So this is Dr. Stoner’s plan. Having failed in his efforts to turn Tim McGraw into a snake, and having sold whatever hideous mutant Tim McGraw became to a carnival, he’s now going to try it on poor dumb David. Once he perfects the serum, he will presumably turn himself into a snake, too, since he loves snakes sooooo much and is always carrying on about how awesome they are, and how noble they are, and if he were a snake then he and Harry could get married, they could get gay snake married, and live happily ever after, just the two of them, Dr. Stoner and Harry, the same-sex snake couple. Won’t that be grand, when Dr. Stoner is a snake?
In the meantime, he has to keep David from realizing what he’s doing to him. This is easy, as David is quite stupid. His skin starts flaking off after a couple days — the way it does after you get a sunburn, or when you are a snake — and Dr. Stoner convinces him this is just a minor reaction to the inoculation. When David’s body temperature starts dropping, he gets the same explanation. For the viewer, it becomes an experiment in gullibility: How much complete crap will David believe before he catches on? Will he EVER catch on? Or will he still be thinking Huh, more side effects! when he’s unhinging his jaw and swallow house cats?
Dr. Stoner is always milking venom out of his snakes. Heaven only knows what he does with it. One day he tries to get some from a black mamba and gets bitten. A snakebite is but a minor nuisance to one whose bloodstream is filled with as much anti-venom as Dr. Stoner’s, but he quits harassing this particular snake for the day anyway, declaring, “I’ll milk you tomorrow, you African bastard!” You will agree that whatever faults this movie may have, making Strother Martin yell “I’ll milk you tomorrow, you African bastard!” at a snake is not among them.
Back to David. A jerk he knows from school picks a fight with him one night in town, and David bites him, because he’s sort of snake-like now. Then the guy, whose name is Steve (everyone was named Steve in 1973), comes to Dr. Stoner’s house to hit on Kristina, and maybe to fight with David some more, and he accidentally kills Harry the python. Devastated, Dr. Stoner sneaks over to Steve’s apartment afterward with a poisonous serpent, which bites Steve, and Steve dies. This is good news for Dr. Stoner, who can finally mark “YES” on the Academy of Mad Scientists application form where it asks, “Have you ever used whichever animal is the object of your obsession to carry out a vendetta against an enemy?”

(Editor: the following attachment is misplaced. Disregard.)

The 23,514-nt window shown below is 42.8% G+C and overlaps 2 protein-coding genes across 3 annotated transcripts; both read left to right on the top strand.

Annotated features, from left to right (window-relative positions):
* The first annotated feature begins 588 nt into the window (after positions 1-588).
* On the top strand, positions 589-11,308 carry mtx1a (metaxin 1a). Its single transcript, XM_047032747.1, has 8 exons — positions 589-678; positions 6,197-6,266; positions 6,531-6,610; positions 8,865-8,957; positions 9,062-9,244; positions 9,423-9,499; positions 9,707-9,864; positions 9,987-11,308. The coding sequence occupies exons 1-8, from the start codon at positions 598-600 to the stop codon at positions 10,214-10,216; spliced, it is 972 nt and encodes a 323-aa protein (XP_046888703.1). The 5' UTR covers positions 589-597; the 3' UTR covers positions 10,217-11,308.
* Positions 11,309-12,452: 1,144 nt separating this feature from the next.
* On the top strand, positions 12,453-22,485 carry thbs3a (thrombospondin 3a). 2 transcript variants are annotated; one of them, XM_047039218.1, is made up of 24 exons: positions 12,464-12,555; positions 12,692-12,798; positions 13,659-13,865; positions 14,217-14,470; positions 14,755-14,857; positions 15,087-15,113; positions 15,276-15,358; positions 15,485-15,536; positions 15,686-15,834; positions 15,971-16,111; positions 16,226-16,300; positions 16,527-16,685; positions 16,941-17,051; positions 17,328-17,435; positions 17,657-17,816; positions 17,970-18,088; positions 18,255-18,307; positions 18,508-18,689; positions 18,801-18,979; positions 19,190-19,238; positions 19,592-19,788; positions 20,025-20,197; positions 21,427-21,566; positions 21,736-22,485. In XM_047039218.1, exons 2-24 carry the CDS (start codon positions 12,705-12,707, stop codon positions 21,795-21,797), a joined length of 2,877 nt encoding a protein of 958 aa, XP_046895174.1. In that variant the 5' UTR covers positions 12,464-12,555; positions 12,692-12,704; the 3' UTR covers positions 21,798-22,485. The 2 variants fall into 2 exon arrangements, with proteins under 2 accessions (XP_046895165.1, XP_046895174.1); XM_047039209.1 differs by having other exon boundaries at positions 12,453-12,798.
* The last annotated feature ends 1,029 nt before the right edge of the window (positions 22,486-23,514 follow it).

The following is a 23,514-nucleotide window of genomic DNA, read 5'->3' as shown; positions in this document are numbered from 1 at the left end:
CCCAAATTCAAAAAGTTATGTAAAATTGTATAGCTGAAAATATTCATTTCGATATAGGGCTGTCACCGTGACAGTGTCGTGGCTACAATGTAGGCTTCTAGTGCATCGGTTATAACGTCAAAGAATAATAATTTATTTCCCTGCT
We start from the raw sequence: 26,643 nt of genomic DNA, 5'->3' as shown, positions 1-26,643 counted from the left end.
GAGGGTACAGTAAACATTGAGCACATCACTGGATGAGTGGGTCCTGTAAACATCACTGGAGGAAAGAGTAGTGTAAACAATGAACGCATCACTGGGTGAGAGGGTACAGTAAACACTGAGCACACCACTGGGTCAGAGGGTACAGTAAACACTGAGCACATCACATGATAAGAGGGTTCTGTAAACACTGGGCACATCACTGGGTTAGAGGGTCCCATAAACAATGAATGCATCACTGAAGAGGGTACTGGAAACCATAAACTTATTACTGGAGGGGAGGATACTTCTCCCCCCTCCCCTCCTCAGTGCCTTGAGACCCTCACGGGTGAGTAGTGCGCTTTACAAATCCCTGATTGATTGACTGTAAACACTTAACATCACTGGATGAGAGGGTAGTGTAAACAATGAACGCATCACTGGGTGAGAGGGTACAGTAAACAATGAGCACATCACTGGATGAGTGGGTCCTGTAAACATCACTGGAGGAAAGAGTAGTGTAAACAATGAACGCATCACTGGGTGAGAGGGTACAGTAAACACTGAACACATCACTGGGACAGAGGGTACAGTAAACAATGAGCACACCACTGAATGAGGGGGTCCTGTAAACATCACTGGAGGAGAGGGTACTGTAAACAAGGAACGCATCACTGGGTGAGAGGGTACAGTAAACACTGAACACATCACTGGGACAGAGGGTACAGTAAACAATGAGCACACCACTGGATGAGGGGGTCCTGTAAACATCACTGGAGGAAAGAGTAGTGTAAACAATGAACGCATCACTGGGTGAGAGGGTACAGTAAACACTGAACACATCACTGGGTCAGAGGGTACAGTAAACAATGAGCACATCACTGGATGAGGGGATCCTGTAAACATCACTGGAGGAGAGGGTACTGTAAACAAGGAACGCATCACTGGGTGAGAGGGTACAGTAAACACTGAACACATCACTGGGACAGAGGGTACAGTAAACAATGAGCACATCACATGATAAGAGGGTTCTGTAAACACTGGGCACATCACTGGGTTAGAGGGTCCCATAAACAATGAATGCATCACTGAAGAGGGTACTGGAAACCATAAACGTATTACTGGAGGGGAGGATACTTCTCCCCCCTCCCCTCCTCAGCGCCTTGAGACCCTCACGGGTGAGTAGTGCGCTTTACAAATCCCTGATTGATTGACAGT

But then there is bad news for Dr. Stoner. His daughter, Kristina, is becoming rather cozy with David. The young man would be a fine suitor — he’s polite, well-groomed, has no visible tattoos — were it not for the fact that he is days away from becoming a snake. As much as Dr. Stoner loooooves snakes, he evidently doesn’t want his daughter marrying one, because he is racist. As the snakification process near its completion, David is going to become rather poisonous (not to mention scaly), and exposure to his blood could be deadly. So Dr. Stoner, without explaining why, exactly, warns Kristina not to have sex with David. His error is in doing this approximately 10 minutes after she has sex with David. This is why parents should have the “birds and the bees and the snakes” conversation with their children when they’re still young.
Everything turns out more or less the way you’d expect. We learn the fate of Tim McGraw (carnival sideshow), David turns into a real live cobra, Dr. Stoner is fatally bitten by another cobra, the cops arrive, Kristina screams a lot, and so forth. (No word on whether Kristina is pregnant with David’s snakelings.) Sssssss is very proud of the fact that it used actual live snakes in almost every scene, which gives it an air of creepiness that can only be achieved by, um, putting a bunch of snakes in front of a camera and filming them.
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Eric D. Snider (website) will milk you tomorrow, you African bastard.
Categories: Bad MoviesTags: Eric d. snider, Eric's bad movies, Snakes, Sssssss